Brokered Deposit Guidance: FDIC Issues Frequently Asked Questions on Identifying, Accepting, and Reporting Brokered Deposits

Sullivan & Cromwell LLP - January 14, 2015

On January 5, 2015, the Federal Deposit Insurance Corporation (the “FDIC”) issued a Financial Institutions Letter (FIL-2-2015) (the “Guidance”), setting forth sweeping guidance regarding brokered deposits in the form of FAQs.  The Guidance answers a wide range of questions regarding classification of deposits as brokered, as well as acceptance and reporting of brokered deposits.

The subjects of the Guidance include “facilitation” generally, bank networks, listing services, prepaid and debit cards, timing of acceptance of deposits, and interest rate restrictions.  Relying on the assertion that the FDIC is authorized to interpret the concept of brokered deposits “broadly,” in almost every case the FDIC has answered the question posed by concluding that the deposit at issue is brokered, which, in some cases, represents a departure from industry understanding and/or practice.  As a result, the Guidance further confirms that the concept of brokered deposits extends well beyond high interest rate “hot money” deposits that prompted the Federal Deposit Insurance Act (“FDIA”) amendments on this subject, as well as beyond brokered deposits of limited or no (or even negative) franchise value that have prompted more recent concerns. 

The Guidance is relevant to all insured depository institutions (“IDIs”) regardless of size, and should prompt even IDIs that have not viewed their deposits as brokered to review their deposits in light of the interpretations.  In particular, an increase in the scope of deposits classified as brokered may have implications for an institution’s deposit insurance assessment rate, its contingency funding plan, and compliance with the federal banking agencies’ proposed minimum liquidity coverage ratio (“LCR”) requirement.  In addition, it is unknown whether an IDI that historically had not classified its deposits as brokered would be expected to amend its call reports to reflect the change in status of any deposits that are classified as brokered under the Guidance.

The FAQs in the Guidance are presented as clarifications generally of previous interpretations set out in the FDIC’s 2011 Study on Core Deposits and Brokered Deposits (the “2011  Study”), which the FDIC staff has previously indicated was definitive and current guidance on the subject.  In some cases the answers represent positions that have never before been set out in written form or, as indicated, represent a departure from industry practice.  Nonetheless, the FDIC chose to undertake this process as “guidance,” rather than as a rule that would have provided notice and the opportunity for comment.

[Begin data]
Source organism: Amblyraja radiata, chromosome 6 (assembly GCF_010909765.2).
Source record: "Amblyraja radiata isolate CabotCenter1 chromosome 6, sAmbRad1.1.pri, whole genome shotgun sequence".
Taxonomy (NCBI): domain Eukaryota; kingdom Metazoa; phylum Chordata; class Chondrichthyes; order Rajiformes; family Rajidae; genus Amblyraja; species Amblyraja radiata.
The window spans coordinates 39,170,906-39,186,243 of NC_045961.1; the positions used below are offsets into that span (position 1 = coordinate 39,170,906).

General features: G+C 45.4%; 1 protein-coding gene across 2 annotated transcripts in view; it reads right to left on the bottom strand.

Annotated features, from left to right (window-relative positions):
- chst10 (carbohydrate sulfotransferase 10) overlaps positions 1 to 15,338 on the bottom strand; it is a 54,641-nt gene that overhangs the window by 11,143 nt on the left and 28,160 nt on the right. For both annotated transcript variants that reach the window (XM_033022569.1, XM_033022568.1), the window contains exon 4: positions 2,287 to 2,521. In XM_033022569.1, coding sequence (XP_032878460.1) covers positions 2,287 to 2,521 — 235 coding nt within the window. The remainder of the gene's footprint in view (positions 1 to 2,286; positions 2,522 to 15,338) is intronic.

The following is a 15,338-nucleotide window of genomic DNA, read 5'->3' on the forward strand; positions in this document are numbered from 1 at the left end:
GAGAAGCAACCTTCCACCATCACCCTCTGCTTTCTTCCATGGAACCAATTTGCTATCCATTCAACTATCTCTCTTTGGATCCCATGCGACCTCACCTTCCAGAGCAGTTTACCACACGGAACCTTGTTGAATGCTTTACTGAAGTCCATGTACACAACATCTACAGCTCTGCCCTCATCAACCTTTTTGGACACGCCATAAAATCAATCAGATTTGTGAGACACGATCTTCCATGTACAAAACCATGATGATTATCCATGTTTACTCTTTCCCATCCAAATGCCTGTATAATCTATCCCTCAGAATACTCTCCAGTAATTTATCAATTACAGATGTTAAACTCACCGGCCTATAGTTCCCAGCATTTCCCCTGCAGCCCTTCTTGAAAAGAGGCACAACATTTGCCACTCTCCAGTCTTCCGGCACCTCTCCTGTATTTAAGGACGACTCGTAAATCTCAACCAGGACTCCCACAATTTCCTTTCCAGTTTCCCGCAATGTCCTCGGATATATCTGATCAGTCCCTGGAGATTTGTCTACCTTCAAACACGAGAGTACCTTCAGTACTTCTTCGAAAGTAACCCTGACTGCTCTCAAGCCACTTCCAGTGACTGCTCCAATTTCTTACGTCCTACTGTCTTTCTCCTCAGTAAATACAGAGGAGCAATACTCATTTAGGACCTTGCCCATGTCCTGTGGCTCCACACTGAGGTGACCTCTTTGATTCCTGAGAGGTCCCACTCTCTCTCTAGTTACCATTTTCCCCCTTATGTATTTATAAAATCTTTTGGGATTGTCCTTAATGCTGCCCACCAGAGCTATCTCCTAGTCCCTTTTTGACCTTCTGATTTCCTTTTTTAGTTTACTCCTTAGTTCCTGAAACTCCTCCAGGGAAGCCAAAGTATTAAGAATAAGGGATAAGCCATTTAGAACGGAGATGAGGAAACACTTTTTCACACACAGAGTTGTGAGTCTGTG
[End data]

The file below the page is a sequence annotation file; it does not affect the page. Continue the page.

Potential consequences of the new interpretations in the Guidance include the following:

  • Referrals by insurance agents, lawyers and accountants result in brokered deposits.  It is unclear to us how IDIs can monitor this with any degree of certainty.
  • Outside of a narrow set of specific instances, virtually any third-party involvement or intermediation between a depositor and an IDI amounts to “facilitating the placement of deposits” and gives rise to brokered deposits.  Dual employees, even those jointly employed by the bank and a subsidiary of the bank (such as a broker-dealer or investment adviser) or the bank’s holding company (including, potentially, the CEO) are treated as deposit brokers, and any deposits that they refer or solicit will be deemed brokered.
  • General purpose cards sold by third parties, whether or not reloadable, give rise to brokered deposits in most circumstances if federal deposit insurance flows through to the purchasing customers.  As a result, the availability of general purpose prepaid cards covered by federal deposit insurance may decrease, and the availability of general purpose prepaid cards without insurance and limited purpose cards (e.g., for transit, health benefits and the like) may increase.
  • The brokered status of deposits may be more difficult to terminate because any ongoing involvement by an intermediary, including any payment of a renewal fee, holding of an account in the name of third parties as agent or custodian for the owner, or access to account information (such as account balances), requires that the deposits remain classified as brokered apparently regardless of the tenor of the deposit relationship or other considerations.
  • To the extent that an IDI may need to reclassify deposits as brokered as a result of the written guidance, the increase in brokered deposits may have an impact on the IDI’s FDIC deposit insurance assessments and its liquidity coverage ratio (if applicable), and it may even be necessary to amend past call reports.
  • There are a number of additional possible collateral consequences for IDIs on which at this time there is no further guidance.  Because the guidance states “(Updated 12/24/2014),” it is possible that further updates or clarifications may be forthcoming.